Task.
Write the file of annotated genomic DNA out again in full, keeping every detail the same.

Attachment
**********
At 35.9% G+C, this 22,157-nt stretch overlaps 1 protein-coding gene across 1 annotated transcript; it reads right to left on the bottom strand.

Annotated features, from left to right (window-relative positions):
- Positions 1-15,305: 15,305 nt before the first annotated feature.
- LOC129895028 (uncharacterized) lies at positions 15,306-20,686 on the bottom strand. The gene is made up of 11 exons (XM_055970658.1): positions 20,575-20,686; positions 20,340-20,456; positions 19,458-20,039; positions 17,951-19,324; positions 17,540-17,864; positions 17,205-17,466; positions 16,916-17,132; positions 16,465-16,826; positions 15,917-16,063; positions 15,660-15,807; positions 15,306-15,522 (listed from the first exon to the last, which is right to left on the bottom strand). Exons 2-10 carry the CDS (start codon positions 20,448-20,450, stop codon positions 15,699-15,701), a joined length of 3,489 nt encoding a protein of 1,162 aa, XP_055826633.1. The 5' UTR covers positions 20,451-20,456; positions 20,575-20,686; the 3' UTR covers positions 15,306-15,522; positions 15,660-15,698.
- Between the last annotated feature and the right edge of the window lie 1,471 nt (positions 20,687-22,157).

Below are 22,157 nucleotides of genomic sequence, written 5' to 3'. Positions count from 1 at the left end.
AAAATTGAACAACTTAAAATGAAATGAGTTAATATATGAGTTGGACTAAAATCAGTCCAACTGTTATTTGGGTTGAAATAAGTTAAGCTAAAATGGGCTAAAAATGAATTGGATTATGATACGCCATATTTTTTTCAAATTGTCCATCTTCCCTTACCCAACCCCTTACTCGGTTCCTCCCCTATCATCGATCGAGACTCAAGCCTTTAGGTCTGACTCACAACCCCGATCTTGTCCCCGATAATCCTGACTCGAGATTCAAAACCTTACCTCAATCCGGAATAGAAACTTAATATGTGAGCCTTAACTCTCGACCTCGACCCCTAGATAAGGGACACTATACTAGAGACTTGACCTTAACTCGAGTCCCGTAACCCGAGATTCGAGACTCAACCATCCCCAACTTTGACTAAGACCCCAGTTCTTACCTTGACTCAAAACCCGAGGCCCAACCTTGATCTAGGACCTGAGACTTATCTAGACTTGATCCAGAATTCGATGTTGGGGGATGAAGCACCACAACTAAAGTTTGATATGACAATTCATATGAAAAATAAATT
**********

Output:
At 35.9% G+C, this 22,157-nt stretch overlaps 1 protein-coding gene across 1 annotated transcript; it reads right to left on the bottom strand.

Annotated features, from left to right (window-relative positions):
- Positions 1-15,305: 15,305 nt before the first annotated feature.
- LOC129895028 (uncharacterized) lies at positions 15,306-20,686 on the bottom strand. The gene is made up of 11 exons (XM_055970658.1): positions 20,575-20,686; positions 20,340-20,456; positions 19,458-20,039; positions 17,951-19,324; positions 17,540-17,864; positions 17,205-17,466; positions 16,916-17,132; positions 16,465-16,826; positions 15,917-16,063; positions 15,660-15,807; positions 15,306-15,522 (listed from the first exon to the last, which is right to left on the bottom strand). Exons 2-10 carry the CDS (start codon positions 20,448-20,450, stop codon positions 15,699-15,701), a joined length of 3,489 nt encoding a protein of 1,162 aa, XP_055826633.1. The 5' UTR covers positions 20,451-20,456; positions 20,575-20,686; the 3' UTR covers positions 15,306-15,522; positions 15,660-15,698.
- Between the last annotated feature and the right edge of the window lie 1,471 nt (positions 20,687-22,157).

Below are 22,157 nucleotides of genomic sequence, written 5' to 3'. Positions count from 1 at the left end.
AAAATTGAACAACTTAAAATGAAATGAGTTAATATATGAGTTGGACTAAAATCAGTCCAACTGTTATTTGGGTTGAAATAAGTTAAGCTAAAATGGGCTAAAAATGAATTGGATTATGATACGCCATATTTTTTTCAAATTGTCCATCTTCCCTTACCCAACCCCTTACTCGGTTCCTCCCCTATCATCGATCGAGACTCAAGCCTTTAGGTCTGACTCACAACCCCGATCTTGTCCCCGATAATCCTGACTCGAGATTCAAAACCTTACCTCAATCCGGAATAGAAACTTAATATGTGAGCCTTAACTCTCGACCTCGACCCCTAGATAAGGGACACTATACTAGAGACTTGACCTTAACTCGAGTCCCGTAACCCGAGATTCGAGACTCAACCATCCCCAACTTTGACTAAGACCCCAGTTCTTACCTTGACTCAAAACCCGAGGCCCAACCTTGATCTAGGACCTGAGACTTATCTAGACTTGATCCAGAATTCGATGTTGGGGGATGAAGCACCACAACTAAAGTTTGATATGACAATTCATATGAAAAATAAATT